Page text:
Updates from African Cities

Over the last few months, we’ve seen our African member cities make critical progress taking on their most pressing shocks and stresses.

Read more about the latest news from our member cities around Africa.

In this new video, Chief Resilience Officers and resilience team members from Accra, Addis Ababa, and Cape Town shared how their cities are approaching the urgent challenges of our time. From informal development to community engagement, they explore what resilience means in the African context.

Watch the video.

Last month, 100 Resilient Cities took part in the International Urban Conference in Cape Town. The Conference provided us a unique opportunity to connect and learn about the most innovative work happening in cities around Africa and the world. We also joined resilience teams from Cape Town and Accra for an important dialogue on how informal development affects resilience-building efforts in African cities.

Caroline Raes and Nse Esema, program managers at 100RC, reflected on this conversation, sharing lessons learned from Cape Town and Accra.

Earlier this year, Addis Ababa introduced Fitsumbrhan Tsegaye, the city’s first-ever Chief Resilience Officer, and announced the creation of the city’s Resilience Project Office. An active spokesperson for urban resilience, Fitsum shared his perspective on Addis Ababa’s resilience journey and the challenges and opportunities the city faces in the future.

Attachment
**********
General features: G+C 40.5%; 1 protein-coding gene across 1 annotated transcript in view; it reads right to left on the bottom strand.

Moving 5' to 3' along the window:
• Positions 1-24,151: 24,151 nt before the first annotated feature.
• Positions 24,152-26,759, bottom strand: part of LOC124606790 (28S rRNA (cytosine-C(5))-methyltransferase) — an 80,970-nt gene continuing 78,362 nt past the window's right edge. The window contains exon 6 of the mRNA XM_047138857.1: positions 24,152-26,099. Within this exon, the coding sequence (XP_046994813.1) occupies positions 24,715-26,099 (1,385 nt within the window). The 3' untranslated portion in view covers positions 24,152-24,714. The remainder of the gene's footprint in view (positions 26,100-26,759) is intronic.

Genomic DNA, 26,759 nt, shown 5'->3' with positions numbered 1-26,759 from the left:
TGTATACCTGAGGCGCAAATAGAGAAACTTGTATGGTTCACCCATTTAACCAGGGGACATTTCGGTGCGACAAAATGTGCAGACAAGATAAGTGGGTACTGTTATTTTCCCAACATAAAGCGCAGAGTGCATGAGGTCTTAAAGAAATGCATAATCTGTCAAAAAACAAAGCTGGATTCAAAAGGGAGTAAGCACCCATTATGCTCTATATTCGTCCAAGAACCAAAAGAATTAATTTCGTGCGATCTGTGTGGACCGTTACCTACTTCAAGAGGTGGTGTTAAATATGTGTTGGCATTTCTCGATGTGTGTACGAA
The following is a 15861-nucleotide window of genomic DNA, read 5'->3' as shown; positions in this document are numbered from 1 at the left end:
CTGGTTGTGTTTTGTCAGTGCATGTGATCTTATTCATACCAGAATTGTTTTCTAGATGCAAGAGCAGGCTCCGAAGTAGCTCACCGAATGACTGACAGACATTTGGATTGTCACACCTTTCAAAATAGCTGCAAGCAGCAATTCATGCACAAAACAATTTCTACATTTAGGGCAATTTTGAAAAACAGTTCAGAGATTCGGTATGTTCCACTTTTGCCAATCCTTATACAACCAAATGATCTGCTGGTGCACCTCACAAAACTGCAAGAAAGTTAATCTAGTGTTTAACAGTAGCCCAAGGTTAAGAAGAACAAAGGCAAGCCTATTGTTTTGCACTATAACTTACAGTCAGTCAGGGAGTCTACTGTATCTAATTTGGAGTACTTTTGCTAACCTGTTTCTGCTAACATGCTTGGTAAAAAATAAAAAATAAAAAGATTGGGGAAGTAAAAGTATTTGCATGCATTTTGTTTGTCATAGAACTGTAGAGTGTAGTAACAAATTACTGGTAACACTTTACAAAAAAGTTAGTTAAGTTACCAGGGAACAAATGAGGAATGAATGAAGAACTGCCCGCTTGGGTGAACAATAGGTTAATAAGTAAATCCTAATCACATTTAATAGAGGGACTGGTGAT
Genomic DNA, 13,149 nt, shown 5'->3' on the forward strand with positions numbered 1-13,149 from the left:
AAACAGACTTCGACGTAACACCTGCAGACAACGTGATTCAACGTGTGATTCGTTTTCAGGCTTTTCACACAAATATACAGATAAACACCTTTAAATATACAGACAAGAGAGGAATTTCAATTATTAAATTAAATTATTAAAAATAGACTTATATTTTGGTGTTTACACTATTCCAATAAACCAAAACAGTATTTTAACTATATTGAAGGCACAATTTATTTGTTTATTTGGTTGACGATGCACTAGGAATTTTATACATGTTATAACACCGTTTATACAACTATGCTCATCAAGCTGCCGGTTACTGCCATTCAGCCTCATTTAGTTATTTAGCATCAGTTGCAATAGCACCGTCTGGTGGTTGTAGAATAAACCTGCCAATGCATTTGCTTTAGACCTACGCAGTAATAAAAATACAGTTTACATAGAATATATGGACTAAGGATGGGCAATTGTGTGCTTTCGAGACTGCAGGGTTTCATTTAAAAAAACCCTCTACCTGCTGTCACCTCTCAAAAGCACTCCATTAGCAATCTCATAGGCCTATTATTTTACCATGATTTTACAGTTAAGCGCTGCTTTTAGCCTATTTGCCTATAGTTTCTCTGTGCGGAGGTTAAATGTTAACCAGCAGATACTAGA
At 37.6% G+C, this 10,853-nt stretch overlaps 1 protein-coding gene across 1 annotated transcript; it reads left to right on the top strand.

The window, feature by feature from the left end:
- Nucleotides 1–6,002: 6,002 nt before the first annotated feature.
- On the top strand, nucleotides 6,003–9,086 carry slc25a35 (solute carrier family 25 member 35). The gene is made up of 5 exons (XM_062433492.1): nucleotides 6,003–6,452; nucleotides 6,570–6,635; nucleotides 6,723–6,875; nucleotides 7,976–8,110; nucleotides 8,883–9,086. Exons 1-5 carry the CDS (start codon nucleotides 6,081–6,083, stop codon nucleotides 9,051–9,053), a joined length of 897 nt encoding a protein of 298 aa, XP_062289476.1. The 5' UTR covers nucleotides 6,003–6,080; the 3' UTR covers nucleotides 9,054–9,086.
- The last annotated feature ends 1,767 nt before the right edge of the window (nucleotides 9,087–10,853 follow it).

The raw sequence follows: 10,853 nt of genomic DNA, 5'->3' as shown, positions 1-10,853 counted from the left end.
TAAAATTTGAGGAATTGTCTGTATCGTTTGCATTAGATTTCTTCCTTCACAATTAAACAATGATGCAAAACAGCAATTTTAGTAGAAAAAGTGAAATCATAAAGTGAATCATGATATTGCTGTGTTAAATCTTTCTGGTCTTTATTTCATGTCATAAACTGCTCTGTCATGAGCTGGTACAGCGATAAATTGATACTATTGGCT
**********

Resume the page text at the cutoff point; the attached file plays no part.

Read our conversation with Addis Ababa’s Chief Resilience Officer.

100RC member cities in the region are evaluating their relationship with water. The last year has presented both drought and flash floods in Nairobi, water scarcity and recurrent flooding in Accra, drought conditions in Cape Town – complex challenges exacerbated by the 21st-century trends of urbanization and climate change.

In Cape Town, a combination of water demand management and successful water-saving efforts in households and agriculture have helped the city delay once-imminent Day Zero. 100RC is committed to supporting Cape Town, now out of emergency response mode, as it develops long-term solutions to build a resilient water supply system which will allow the city to thrive under future dry conditions.

On World Water Day and every day, we’re excited to continue sharing news and working with African cities on building a more resilient continent.